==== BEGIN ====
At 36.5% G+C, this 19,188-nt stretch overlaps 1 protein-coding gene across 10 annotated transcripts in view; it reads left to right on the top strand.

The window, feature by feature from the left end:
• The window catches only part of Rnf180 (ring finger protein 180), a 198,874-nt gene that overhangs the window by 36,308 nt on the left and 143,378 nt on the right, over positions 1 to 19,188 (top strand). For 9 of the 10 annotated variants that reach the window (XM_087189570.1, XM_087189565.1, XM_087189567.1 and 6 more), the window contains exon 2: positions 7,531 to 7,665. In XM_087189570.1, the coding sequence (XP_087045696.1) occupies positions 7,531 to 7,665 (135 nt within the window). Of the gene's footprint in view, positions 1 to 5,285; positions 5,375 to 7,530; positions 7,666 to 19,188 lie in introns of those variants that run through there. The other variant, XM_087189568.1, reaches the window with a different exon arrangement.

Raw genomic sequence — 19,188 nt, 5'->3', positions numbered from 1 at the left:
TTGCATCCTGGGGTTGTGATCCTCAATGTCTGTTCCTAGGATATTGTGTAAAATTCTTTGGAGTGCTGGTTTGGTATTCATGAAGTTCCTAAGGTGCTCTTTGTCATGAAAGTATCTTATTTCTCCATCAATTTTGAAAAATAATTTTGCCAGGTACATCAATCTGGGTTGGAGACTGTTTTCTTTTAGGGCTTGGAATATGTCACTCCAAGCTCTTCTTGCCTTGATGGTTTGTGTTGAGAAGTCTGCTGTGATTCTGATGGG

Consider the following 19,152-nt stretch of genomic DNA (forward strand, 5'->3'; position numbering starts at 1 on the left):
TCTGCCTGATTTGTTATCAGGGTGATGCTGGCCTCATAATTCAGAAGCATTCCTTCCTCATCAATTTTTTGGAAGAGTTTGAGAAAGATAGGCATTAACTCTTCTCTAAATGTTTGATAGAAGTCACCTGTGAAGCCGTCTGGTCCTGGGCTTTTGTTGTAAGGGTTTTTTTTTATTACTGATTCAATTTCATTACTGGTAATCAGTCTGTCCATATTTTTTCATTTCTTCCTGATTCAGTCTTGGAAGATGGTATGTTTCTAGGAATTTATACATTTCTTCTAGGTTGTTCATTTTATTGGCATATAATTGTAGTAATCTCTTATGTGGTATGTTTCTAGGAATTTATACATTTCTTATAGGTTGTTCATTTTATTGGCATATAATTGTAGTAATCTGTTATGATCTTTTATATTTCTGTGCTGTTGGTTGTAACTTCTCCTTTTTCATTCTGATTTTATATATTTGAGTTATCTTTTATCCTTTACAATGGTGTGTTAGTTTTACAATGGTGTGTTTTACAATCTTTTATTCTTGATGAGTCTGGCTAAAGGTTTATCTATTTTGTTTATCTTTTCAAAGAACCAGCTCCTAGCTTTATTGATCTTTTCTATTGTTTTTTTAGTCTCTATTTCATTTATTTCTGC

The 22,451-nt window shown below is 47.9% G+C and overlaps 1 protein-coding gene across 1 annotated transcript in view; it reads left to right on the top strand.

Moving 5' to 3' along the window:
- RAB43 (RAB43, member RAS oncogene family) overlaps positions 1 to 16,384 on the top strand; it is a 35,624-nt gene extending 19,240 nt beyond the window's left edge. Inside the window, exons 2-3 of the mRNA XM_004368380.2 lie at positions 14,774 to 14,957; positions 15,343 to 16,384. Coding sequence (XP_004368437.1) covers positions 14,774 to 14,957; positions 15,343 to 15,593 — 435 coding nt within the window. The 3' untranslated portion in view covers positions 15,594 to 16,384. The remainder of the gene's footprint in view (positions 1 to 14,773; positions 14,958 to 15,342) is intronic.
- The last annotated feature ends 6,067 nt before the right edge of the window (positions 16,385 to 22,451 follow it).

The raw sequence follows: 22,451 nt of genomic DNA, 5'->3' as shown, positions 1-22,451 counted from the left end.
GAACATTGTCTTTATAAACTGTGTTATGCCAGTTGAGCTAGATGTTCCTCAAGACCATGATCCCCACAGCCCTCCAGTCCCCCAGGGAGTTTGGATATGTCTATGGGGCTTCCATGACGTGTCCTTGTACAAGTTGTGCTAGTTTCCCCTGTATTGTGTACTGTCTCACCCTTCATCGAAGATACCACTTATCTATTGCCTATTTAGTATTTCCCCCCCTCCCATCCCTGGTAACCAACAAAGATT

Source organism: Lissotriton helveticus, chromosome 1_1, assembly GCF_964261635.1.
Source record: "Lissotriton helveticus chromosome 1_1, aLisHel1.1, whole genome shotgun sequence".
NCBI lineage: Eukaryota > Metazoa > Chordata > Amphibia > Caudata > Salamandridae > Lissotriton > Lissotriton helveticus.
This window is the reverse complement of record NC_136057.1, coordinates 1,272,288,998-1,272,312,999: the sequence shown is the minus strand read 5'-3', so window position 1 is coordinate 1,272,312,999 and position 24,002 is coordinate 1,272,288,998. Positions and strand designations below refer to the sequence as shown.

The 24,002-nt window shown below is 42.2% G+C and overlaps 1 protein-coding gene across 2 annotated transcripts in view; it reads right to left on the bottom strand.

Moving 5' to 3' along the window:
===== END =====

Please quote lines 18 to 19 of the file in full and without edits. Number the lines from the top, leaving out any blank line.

The 24,002-nt window shown below is 42.2% G+C and overlaps 1 protein-coding gene across 2 annotated transcripts in view; it reads right to left on the bottom strand.

Moving 5' to 3' along the window: